The words flew from my mouth before I realised what I had done. ‘Of course you can borrow it,’ I said.
My wish for others to enjoy this book just as much as I had, wiped out all common sense. Seconds later, the book was no longer in my possession and I thought, Crap! How am I going to explain this tonight?
You see, it was my daughter’s book. One she loved. One she hadn’t yet finished reading. Without intending to, I had overstepped a boundary. What sort of message was I sending by lending out something of hers without seeking permission first? What would I have done if the situation was reversed, and she’d given away something of mine?
Of course, I apologised profusely the minute she got home from school. She wasn’t too happy about it, but luckily we had another book she’d been excited to read, and all was forgiven.
The book was eventually returned, and at night we snuggled in bed to pick up where we had left off. Brave Katie Crackernuts was about to rid her step-sister of the sheep head she had been cursed with, whilst outwitting evil faeries in order to save a dancing Lord.
But Katie Crackernut’s pages were stuck together. Her story was impossible to read. My daughter was devastated, and I felt like I’d let her down all over again.
In the morning, I tried steaming it over a kettle, but that only made the damage worse. Time for another dose of parental guilt.
But then, the most serendipitous thing happened.
Google suggested a book restoration service – mere minutes from my house. Actions speak louder than words, as they say, so I hightailed it to Muir Books before school let out for the day. Tucked away on Lindsay Street in Northbridge is the most gorgeous, olde world book shop in Perth. I felt like I had stepped into another world. The renovated and heritage listed ‘horse stable’ – built in the late 1890’s – had shelf upon shelf of rare, out-of-print books. Antique furniture and old, framed prints were crammed everywhere I looked. I was captivated, and my parent guilt melted away. Maybe this was going to end well after all.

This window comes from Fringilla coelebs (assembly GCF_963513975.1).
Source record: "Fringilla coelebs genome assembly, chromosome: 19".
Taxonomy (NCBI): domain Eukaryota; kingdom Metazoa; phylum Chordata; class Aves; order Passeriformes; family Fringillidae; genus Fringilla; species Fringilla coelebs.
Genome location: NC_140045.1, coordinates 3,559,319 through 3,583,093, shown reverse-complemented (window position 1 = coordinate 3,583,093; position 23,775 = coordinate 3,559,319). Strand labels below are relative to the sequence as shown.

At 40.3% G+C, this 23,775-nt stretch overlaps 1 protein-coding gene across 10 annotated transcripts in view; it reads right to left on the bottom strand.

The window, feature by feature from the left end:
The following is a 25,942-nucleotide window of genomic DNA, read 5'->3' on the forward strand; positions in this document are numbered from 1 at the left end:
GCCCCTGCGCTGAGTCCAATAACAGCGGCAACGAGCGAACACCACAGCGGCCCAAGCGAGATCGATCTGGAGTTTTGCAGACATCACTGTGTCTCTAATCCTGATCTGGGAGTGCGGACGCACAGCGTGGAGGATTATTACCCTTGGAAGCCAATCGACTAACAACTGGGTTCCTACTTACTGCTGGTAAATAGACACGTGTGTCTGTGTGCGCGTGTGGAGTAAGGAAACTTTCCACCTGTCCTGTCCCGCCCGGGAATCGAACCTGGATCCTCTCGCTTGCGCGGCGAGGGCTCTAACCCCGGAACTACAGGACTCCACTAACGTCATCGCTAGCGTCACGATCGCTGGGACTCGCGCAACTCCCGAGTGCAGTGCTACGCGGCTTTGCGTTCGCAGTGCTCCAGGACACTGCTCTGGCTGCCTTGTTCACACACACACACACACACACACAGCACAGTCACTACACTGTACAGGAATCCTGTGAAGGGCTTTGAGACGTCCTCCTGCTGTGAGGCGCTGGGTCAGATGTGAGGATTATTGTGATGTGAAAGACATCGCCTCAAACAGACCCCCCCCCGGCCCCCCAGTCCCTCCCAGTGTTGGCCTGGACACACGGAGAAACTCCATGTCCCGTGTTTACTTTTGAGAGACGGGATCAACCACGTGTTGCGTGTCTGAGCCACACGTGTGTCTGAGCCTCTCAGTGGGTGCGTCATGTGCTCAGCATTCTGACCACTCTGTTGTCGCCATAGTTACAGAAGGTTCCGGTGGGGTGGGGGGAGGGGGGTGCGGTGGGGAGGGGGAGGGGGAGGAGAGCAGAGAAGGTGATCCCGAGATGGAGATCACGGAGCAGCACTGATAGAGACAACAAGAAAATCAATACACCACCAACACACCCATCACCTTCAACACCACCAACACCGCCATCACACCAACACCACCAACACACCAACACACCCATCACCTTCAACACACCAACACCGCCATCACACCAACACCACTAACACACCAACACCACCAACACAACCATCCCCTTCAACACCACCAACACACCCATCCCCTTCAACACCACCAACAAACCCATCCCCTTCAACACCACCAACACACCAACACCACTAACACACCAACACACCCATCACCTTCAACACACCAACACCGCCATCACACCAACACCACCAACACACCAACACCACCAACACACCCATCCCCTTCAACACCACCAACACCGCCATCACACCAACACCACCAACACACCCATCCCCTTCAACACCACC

The owners were lovely. It didn’t matter that I had brought a new children’s book into their antiquarian bookstore. They understood completely where the book’s value lay. The amount of time they spent discussing the options with me was heartening. It’s rare to get un-rushed service like that these days, and with the rain pelting down outside, I could have spent my whole afternoon in there.
A few weeks later I collected the book. The pages had been separated, but not all the print could be saved. It was still readable however, and that was what mattered. It was explained how the repair could be taken further, by splicing the precious, autographed page into a new book. I had a new copy of the book ready, but I realised the original was even more special in its current condition. It had started developing a story of its own. It was showing the first signs of age. Of loving wear and tear – like the dents and grooves in a family’s kitchen table, or the growth spurts of a child’s life marked within a door frame. I left the decision to my daughter, and she was happy to accept the book as it was.
And I hope that every time she reads it in the future, she will remember that it’s okay, everyone makes mistakes – trying to put them right is what matters. That the solution to a problem will be there if you look hard enough. And that if you love something, it is no less valuable just because is no longer perfect.